Tuesday, February 8, 2011

Using photography to reveal the specific within the general

Here is an impressive look at TIME Magazine's Egyptian protest coverage, particularly when it comes to photography, as provided by former student Alex McDaniel. Note the evident persistence to package content in a way that seeks to makes sense of the ongoing story, rather than offering hundreds of videos and slideshows to choose from.

TIME's collection of photo essays, despite lacking the substantial written element one typically seeks when examining narrative content, is nonetheless telling impactful stories while highlighting the important human element.

A few selections:


The title says it all, showcasing a photo display of protestors with crates, plastic bowls and even flattened rocks tied to their heads as means of protection.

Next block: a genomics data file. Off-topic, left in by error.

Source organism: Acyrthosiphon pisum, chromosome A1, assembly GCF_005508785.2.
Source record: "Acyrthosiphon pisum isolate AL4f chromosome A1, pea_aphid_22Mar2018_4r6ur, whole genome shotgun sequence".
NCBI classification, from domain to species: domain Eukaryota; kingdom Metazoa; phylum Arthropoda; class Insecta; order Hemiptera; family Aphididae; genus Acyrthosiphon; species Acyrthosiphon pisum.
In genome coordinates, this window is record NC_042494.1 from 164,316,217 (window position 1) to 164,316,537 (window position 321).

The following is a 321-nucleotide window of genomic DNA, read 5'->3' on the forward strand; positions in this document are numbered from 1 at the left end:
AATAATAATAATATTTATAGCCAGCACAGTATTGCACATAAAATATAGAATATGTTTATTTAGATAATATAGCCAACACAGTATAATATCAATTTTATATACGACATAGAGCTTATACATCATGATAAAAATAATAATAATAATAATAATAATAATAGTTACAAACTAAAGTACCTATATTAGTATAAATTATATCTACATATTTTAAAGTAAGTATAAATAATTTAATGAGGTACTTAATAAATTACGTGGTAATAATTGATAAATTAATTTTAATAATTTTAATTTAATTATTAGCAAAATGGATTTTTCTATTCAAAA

Depicting an almost apocalyptic scene, photographers capture horrifying images of those demanding the end of Mubarak and his regime.


More than 100 photos find a way to tell individual stories within the much larger narrative playing out in Egypt.


Note from Alex: It's not easy to look at some of these photos without automatically wondering about many of the subjects' personal stories, but I think we're going to see more and more narratives with strong written elements pour out in the coming months. In the interest of developing the strongest narrative stories in the shortest time possible, however, I think narrated, subject-driven videos and photo essays are effective in preventing the story of individual plight from getting lost in the overarching storyline.


1 comment:

  1. I agree. I think that pictures can often tell a more powerful story than video or text. I almost did my post on a group of these pics because they tell a great story all by themselves.

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